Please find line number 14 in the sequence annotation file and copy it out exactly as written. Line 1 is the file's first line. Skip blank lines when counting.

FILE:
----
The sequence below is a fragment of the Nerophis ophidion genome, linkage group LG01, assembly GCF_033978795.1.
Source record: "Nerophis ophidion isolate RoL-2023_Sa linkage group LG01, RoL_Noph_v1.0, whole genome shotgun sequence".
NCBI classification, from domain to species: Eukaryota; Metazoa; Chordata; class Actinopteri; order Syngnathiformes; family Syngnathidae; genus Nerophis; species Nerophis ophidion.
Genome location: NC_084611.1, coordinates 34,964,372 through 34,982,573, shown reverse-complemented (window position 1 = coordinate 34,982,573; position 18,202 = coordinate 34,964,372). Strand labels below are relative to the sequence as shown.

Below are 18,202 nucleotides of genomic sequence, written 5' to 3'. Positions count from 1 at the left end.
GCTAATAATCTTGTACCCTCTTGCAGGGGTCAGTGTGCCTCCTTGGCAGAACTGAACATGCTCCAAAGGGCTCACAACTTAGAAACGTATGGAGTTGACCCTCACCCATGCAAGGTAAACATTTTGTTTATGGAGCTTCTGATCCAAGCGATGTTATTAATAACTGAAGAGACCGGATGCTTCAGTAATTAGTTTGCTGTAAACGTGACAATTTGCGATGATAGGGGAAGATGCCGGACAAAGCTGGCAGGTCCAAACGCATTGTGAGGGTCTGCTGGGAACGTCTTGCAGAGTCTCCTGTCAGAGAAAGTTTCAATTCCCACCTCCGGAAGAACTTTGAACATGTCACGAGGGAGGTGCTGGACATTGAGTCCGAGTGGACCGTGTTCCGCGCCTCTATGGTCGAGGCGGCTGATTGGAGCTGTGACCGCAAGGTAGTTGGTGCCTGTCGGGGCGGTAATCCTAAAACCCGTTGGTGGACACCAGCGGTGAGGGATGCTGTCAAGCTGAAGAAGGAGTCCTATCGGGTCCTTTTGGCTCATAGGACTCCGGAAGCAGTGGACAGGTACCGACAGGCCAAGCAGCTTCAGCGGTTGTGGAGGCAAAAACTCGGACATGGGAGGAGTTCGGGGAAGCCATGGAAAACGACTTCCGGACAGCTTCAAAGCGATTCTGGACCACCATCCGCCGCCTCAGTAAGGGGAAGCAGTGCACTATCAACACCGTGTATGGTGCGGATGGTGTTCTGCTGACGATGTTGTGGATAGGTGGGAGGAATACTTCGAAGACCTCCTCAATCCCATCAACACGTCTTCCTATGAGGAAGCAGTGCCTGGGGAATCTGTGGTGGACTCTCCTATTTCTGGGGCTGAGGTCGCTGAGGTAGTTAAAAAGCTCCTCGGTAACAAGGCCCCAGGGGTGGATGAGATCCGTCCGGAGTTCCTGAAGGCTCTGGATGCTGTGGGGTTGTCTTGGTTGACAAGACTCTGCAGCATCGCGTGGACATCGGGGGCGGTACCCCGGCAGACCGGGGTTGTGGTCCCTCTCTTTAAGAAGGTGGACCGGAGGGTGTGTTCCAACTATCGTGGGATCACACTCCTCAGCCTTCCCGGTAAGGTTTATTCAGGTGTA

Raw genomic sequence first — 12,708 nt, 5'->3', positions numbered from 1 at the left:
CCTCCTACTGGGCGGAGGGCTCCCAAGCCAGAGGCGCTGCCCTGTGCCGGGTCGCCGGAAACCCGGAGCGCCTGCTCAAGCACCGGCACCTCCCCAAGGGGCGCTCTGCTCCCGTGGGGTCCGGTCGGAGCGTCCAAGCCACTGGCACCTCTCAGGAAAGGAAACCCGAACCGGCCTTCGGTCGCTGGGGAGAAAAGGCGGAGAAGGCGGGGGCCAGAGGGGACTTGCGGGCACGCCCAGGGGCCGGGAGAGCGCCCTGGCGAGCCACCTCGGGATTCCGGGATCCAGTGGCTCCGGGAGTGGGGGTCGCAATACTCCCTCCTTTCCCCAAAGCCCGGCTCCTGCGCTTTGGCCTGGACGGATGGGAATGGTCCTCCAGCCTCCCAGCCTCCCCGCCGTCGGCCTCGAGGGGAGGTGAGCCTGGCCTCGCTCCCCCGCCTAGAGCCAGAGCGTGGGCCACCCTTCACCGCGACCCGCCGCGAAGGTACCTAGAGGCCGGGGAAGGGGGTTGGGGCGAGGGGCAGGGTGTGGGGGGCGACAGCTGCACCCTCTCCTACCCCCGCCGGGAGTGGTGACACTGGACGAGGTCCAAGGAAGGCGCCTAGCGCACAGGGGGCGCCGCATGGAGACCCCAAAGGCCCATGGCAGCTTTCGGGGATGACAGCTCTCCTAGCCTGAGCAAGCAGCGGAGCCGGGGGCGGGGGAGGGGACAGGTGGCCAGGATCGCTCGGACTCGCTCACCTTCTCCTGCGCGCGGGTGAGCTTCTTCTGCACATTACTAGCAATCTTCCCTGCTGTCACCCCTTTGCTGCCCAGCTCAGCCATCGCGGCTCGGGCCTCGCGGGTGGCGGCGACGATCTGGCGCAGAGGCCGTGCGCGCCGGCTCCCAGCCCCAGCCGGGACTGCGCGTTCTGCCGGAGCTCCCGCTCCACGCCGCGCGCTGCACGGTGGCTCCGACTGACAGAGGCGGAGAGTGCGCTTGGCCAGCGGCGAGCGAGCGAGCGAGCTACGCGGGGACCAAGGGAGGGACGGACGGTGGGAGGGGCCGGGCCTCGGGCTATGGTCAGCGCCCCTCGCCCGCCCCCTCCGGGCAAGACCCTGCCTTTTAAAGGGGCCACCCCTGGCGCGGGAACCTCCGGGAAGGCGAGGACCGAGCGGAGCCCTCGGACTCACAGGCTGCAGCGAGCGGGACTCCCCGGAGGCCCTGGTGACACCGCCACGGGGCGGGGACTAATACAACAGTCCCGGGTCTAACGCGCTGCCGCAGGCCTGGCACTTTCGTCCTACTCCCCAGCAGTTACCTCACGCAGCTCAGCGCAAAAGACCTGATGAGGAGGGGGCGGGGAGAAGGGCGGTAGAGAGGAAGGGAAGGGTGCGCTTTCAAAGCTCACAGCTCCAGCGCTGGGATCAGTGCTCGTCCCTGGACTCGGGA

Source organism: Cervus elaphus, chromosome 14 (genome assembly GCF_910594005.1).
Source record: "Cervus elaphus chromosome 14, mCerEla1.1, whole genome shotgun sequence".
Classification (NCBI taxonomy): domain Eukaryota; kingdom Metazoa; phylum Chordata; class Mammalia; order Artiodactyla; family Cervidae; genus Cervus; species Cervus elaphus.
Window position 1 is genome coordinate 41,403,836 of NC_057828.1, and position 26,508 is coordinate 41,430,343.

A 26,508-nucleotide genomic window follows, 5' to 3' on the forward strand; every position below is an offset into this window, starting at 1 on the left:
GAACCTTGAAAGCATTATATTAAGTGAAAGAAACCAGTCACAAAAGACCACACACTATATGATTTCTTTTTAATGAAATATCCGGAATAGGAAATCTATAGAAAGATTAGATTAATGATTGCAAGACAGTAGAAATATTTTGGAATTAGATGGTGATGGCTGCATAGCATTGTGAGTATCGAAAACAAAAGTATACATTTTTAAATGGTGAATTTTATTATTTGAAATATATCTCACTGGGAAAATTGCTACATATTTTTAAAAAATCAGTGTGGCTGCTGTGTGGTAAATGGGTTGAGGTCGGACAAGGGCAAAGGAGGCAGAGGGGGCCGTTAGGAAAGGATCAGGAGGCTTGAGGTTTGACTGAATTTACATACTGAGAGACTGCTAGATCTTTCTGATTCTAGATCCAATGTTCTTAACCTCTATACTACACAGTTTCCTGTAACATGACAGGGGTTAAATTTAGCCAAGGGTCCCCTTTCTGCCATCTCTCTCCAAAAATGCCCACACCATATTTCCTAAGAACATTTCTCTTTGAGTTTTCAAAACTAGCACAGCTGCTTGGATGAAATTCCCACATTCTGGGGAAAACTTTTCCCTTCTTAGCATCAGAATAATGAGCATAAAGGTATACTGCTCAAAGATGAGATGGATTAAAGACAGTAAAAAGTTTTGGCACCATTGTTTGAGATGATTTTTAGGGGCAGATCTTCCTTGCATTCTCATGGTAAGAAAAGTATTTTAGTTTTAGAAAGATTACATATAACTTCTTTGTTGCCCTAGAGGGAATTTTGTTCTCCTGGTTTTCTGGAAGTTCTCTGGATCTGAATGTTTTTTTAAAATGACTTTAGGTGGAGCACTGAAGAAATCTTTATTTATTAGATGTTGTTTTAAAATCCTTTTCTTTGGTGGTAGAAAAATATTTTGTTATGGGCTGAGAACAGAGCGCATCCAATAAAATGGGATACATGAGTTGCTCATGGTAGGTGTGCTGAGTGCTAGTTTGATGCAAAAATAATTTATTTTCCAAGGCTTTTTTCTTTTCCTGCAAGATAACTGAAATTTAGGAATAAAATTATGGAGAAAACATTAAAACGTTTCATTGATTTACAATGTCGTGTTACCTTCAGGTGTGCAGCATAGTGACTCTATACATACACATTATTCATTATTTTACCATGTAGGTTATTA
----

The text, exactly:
GAACCTTGAAAGCATTATATTAAGTGAAAGAAACCAGTCACAAAAGACCACACACTATATGATTTCTTTTTAATGAAATATCCGGAATAGGAAATCTATAGAAAGATTAGATTAATGATTGCAAGACAGTAGAAATATTTTGGAATTAGATGGTGATGGCTGCATAGCATTGTGAGTATCGAAAACAAAAGTATACATTTTTAAATGGTGAATTTTATTATTTGAAATATATCTCACTGGGAAAATTGCTACATATTTTTAAAAAATCAGTGTGGCTGCTGTGTGGTAAATGGGTTGAGGTCGGACAAGGGCAAAGGAGGCAGAGGGGGCCGTTAGGAAAGGATCAGGAGGCTTGAGGTTTGACTGAATTTACATACTGAGAGACTGCTAGATCTTTCTGATTCTAGATCCAATGTTCTTAACCTCTATACTACACAGTTTCCTGTAACATGACAGGGGTTAAATTTAGCCAAGGGTCCCCTTTCTGCCATCTCTCTCCAAAAATGCCCACACCATATTTCCTAAGAACATTTCTCTTTGAGTTTTCAAAACTAGCACAGCTGCTTGGATGAAATTCCCACATTCTGGGGAAAACTTTTCCCTTCTTAGCATCAGAATAATGAGCATAAAGGTATACTGCTCAAAGATGAGATGGATTAAAGACAGTAAAAAGTTTTGGCACCATTGTTTGAGATGATTTTTAGGGGCAGATCTTCCTTGCATTCTCATGGTAAGAAAAGTATTTTAGTTTTAGAAAGATTACATATAACTTCTTTGTTGCCCTAGAGGGAATTTTGTTCTCCTGGTTTTCTGGAAGTTCTCTGGATCTGAATGTTTTTTTAAAATGACTTTAGGTGGAGCACTGAAGAAATCTTTATTTATTAGATGTTGTTTTAAAATCCTTTTCTTTGGTGGTAGAAAAATATTTTGTTATGGGCTGAGAACAGAGCGCATCCAATAAAATGGGATACATGAGTTGCTCATGGTAGGTGTGCTGAGTGCTAGTTTGATGCAAAAATAATTTATTTTCCAAGGCTTTTTTCTTTTCCTGCAAGATAACTGAAATTTAGGAATAAAATTATGGAGAAAACATTAAAACGTTTCATTGATTTACAATGTCGTGTTACCTTCAGGTGTGCAGCATAGTGACTCTATACATACACATTATTCATTATTTTACCATGTAGGTTATTA